Friday, May 6, 2011
I love rocks. They are the bones of this old earth, slowly wearing down to mineral and soil and they speak to some place deep in my own bones. I can name them when I see them, although only with their familiar names, not their lineage names. Metamorphic, igneous, sedimentary…that is the extent of my scientific knowledge. I love limestone because it forms the backbone of my county; visible on some ridge tops like the knobs of vertebrae in a malnourished child. Over time, the vertebra weather off in chunks and tumble down the mountain to the fertile valleys below bringing the curiosity of fossils imprinted in their rugged sides. Seashells, snails, sponges and corals live forever in reverse depressions where they died and decayed. Our mountains were once under a shallow sea.
The creek behind my house is not the kind of creek that graces the covers of gardening magazines. It comes down from the mountain through our open pasture at a pretty steep pitch. When we first moved here twenty four years ago, the water ran in a shallow channel close to the top of the ground, but over time it has carved itself down into a deep trench, lined with the rocky rubble of spring floods which have washed away the loose soil leaving a creek bed that is over eight feet deep in places. I planted willows in the eroding banks to stabilize them, but even they washed to lower ground and rooted at the bottom of the channel with their roots tucked in the rocky rubble. Then last week, after four inches of rain in less than three hours, the creek brought boulders from the top of the mountain down into our deep channel and filled it back up again. I went out this evening to inspect the treasures carried down from the mountain top. There were sandstone boulders bigger than a border collie and deep beds of gravel and sand. If you look carefully at the edges of the creek you can find evidence of the bed shifting back and forth over time, a pattern that repeatedly reveals and re-covers the bones of the earth.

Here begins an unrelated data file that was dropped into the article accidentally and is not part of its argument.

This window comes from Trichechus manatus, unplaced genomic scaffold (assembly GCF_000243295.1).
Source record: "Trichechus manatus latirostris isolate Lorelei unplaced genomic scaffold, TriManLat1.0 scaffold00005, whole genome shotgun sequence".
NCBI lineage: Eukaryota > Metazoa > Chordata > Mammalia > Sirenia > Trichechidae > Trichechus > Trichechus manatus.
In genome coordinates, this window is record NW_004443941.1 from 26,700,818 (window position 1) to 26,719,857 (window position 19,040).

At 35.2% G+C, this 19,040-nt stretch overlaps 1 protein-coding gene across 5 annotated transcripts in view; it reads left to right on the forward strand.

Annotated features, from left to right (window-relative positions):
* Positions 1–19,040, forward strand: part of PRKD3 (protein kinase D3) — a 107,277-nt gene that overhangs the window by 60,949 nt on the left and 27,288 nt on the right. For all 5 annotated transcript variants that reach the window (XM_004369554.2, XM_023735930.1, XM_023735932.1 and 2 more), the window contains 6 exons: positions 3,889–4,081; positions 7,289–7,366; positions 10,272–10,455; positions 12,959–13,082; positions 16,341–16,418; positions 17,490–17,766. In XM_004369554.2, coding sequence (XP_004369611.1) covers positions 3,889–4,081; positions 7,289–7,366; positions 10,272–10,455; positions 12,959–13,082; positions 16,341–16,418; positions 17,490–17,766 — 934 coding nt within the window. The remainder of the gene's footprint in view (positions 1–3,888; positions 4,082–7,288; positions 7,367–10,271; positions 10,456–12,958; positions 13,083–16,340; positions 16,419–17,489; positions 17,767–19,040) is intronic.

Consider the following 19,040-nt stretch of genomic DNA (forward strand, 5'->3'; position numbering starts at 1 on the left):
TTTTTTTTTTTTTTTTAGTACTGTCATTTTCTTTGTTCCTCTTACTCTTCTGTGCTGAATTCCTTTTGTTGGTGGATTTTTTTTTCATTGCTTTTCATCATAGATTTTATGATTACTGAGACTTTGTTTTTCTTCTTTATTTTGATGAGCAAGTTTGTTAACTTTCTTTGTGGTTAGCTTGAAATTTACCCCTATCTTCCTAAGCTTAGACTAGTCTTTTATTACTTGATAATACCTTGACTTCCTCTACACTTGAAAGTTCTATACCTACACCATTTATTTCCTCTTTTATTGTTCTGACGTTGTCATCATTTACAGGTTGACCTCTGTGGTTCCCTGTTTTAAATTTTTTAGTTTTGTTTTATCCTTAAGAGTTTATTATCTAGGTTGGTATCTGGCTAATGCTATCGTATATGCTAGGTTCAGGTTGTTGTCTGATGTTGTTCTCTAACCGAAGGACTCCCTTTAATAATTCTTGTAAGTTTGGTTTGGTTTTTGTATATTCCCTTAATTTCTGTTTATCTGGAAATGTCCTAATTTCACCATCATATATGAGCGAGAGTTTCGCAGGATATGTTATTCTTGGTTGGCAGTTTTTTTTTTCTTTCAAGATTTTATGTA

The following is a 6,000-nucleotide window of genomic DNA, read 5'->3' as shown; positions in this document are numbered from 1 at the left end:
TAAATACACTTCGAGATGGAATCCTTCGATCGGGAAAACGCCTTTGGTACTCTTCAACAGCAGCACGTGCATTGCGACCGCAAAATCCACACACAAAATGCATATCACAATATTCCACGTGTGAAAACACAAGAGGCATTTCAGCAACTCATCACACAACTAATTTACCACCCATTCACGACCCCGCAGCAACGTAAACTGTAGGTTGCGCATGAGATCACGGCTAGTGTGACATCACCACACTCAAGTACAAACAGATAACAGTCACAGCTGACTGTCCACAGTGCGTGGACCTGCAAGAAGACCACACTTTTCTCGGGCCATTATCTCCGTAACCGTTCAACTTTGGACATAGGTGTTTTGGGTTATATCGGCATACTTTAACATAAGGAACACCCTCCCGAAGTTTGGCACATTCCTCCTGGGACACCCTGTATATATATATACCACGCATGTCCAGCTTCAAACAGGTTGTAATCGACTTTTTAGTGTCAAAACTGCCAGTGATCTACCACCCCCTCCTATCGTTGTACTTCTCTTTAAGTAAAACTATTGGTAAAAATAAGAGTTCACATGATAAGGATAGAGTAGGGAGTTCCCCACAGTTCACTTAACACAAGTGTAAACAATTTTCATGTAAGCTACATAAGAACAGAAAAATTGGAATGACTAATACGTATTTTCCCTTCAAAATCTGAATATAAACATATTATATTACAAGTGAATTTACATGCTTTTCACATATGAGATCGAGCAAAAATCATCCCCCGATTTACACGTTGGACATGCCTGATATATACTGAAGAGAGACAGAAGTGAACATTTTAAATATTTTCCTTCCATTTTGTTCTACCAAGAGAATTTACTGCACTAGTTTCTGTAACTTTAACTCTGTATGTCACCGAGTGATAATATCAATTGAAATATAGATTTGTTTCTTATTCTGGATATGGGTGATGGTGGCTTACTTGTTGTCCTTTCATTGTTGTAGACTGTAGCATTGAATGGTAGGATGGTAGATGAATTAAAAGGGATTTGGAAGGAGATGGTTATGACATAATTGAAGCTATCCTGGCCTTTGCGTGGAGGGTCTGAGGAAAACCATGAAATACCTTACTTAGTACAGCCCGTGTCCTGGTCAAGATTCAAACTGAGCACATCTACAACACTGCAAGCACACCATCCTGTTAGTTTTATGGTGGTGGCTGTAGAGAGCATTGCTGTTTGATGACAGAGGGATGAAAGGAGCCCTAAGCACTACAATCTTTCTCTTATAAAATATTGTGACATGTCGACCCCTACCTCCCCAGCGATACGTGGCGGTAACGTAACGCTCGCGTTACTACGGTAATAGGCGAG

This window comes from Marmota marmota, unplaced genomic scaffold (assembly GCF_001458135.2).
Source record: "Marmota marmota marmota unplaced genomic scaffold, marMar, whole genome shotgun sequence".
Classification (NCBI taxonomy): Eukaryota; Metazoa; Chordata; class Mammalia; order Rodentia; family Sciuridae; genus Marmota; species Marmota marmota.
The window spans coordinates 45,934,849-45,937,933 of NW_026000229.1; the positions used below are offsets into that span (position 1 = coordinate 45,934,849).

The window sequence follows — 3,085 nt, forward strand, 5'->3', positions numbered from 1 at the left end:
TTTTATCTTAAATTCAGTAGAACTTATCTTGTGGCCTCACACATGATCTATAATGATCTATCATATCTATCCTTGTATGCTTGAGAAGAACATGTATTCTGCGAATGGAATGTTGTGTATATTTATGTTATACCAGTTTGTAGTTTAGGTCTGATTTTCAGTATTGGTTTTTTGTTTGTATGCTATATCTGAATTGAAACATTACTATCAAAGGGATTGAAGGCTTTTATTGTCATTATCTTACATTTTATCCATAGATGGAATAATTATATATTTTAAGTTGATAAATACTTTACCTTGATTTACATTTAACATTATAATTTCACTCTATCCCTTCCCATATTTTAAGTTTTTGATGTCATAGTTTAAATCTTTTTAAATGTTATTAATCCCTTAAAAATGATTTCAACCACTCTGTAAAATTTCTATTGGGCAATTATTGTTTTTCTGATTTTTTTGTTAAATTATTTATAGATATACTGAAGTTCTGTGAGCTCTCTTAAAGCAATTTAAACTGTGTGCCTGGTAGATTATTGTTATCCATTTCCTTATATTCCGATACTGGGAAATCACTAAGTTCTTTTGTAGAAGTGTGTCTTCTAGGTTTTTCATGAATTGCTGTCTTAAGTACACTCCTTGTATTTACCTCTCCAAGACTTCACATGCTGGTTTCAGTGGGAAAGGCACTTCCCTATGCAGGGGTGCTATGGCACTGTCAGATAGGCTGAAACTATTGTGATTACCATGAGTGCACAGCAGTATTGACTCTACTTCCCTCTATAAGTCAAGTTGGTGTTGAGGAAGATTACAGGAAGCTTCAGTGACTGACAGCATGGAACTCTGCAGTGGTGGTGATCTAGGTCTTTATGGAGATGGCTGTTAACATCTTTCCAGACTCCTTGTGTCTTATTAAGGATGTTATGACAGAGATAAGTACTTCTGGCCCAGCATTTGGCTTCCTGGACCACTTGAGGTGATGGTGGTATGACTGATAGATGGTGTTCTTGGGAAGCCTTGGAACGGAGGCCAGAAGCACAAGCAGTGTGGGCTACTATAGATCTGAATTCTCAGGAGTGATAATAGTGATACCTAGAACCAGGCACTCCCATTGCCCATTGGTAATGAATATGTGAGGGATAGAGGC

As I picked my way across the mounds of rocky rubble I found three perfect flat rocks. I threw them to the bank and later I will carry them to the house and complete the path through my secret garden. There were some small fossils: crinoids, porifera, and scallops, but after sorting through them I didn’t find anything that I didn’t already have, so I tossed them back into their gravelly beds.
As I came back in the house, my pockets full of rocks, I happened to glance at the edge of the sidewalk where years ago, I traced an outline of each of our hands as a pattern for a friend who cut them out of stained glass. We celebrated the completion of the house by pressing them carefully into the wet cement of our new sidewalk. After fifteen years in the weather, they like the bones of the mountain, are chipping up and breaking apart. It’s comforting to consider that they will never really disappear. Instead, they will become part of the bones of this old earth, and maybe one day, a new woman digging carefully in her flower beds will find a very small chunk of green glass. She will wonder about its origins and then tuck it into her pocket next to the heart shaped rock she found buried beside it.